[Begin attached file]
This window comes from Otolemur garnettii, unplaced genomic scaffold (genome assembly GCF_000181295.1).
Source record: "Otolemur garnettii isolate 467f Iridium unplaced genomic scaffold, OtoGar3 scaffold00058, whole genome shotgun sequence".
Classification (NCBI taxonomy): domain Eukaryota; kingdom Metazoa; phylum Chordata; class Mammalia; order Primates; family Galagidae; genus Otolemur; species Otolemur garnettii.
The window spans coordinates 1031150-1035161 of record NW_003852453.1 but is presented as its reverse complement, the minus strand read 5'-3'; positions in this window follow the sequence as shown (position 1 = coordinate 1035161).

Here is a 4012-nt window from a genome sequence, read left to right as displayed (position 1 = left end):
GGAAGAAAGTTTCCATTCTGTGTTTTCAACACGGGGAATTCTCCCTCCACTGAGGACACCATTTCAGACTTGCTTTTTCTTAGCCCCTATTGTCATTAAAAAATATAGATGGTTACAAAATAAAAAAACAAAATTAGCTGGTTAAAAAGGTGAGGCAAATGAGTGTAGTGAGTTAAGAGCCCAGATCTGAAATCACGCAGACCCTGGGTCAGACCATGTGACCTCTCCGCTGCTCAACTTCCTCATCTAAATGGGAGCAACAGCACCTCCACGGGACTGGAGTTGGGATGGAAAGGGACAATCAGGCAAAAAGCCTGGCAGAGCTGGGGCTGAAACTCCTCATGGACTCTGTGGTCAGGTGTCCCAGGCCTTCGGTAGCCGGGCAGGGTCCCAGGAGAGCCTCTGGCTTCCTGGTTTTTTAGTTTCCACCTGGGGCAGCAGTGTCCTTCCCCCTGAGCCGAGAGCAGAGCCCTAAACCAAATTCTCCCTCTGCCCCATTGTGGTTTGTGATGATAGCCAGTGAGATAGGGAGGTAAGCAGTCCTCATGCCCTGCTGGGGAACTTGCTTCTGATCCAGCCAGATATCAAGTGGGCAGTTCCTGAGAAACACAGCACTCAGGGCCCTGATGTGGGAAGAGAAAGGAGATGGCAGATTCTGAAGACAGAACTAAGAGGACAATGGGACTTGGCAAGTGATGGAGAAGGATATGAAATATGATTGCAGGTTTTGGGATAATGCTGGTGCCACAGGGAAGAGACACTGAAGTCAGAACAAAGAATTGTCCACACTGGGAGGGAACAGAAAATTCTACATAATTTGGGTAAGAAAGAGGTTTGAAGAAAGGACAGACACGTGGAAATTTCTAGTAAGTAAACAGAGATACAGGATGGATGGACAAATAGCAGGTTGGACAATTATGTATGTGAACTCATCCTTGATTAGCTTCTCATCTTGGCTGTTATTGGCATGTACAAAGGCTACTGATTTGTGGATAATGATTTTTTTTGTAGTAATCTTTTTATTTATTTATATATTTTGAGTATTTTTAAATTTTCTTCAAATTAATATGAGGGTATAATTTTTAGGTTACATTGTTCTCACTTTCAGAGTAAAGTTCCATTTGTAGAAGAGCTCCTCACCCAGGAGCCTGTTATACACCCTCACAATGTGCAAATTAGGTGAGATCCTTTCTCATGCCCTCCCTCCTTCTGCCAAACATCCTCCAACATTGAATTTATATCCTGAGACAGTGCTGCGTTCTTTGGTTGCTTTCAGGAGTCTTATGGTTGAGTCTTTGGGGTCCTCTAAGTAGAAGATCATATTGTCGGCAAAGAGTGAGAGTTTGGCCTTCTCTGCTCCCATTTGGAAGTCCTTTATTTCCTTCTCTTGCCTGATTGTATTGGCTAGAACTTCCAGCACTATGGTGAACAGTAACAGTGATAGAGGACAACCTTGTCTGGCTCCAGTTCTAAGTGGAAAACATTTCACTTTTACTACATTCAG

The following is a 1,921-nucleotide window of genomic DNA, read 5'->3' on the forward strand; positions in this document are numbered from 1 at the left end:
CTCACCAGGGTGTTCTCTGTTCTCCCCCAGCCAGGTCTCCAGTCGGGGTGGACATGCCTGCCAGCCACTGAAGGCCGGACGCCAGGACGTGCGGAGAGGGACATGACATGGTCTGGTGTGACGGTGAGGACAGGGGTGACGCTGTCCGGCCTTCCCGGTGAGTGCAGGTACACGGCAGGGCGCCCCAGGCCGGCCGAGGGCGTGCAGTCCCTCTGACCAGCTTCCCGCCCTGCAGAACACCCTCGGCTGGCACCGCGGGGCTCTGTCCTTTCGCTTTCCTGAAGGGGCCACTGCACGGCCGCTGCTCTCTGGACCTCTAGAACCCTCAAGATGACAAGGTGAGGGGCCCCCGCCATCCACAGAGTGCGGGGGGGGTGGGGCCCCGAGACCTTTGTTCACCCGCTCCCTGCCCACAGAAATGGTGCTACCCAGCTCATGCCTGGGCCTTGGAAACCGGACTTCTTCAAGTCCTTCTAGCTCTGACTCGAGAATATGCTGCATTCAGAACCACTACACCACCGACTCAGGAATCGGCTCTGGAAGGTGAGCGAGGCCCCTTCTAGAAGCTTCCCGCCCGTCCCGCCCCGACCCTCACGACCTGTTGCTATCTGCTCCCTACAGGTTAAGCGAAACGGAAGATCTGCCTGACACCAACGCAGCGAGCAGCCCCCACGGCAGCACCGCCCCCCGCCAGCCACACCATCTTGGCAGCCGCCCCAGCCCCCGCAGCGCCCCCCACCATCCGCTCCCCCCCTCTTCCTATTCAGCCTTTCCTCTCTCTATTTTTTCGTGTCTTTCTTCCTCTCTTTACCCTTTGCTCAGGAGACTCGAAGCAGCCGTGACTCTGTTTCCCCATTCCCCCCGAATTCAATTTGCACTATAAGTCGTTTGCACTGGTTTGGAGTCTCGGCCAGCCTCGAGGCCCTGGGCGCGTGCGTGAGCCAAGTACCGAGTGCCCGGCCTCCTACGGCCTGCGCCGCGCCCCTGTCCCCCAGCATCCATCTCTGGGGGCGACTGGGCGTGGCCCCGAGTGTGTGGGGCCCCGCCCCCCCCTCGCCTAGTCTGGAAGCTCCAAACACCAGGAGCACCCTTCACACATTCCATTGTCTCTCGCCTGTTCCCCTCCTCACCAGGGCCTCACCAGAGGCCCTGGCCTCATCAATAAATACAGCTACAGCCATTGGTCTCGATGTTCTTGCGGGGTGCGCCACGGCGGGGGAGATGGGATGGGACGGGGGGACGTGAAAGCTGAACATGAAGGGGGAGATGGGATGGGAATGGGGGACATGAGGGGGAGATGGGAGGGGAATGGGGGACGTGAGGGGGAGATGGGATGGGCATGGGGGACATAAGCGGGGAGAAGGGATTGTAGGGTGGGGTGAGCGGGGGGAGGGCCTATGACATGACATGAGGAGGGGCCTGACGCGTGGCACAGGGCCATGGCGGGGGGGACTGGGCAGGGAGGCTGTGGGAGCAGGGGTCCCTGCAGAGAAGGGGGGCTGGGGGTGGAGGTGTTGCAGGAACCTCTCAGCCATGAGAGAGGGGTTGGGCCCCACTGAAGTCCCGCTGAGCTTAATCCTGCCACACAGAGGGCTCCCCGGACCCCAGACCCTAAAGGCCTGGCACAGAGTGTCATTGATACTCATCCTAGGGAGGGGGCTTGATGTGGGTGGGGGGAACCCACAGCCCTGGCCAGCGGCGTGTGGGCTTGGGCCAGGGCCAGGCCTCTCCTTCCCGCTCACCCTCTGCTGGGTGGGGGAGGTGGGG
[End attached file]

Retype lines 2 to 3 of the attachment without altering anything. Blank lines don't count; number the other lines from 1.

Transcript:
Source record: "Otolemur garnettii isolate 467f Iridium unplaced genomic scaffold, OtoGar3 scaffold00058, whole genome shotgun sequence".
Classification (NCBI taxonomy): domain Eukaryota; kingdom Metazoa; phylum Chordata; class Mammalia; order Primates; family Galagidae; genus Otolemur; species Otolemur garnettii.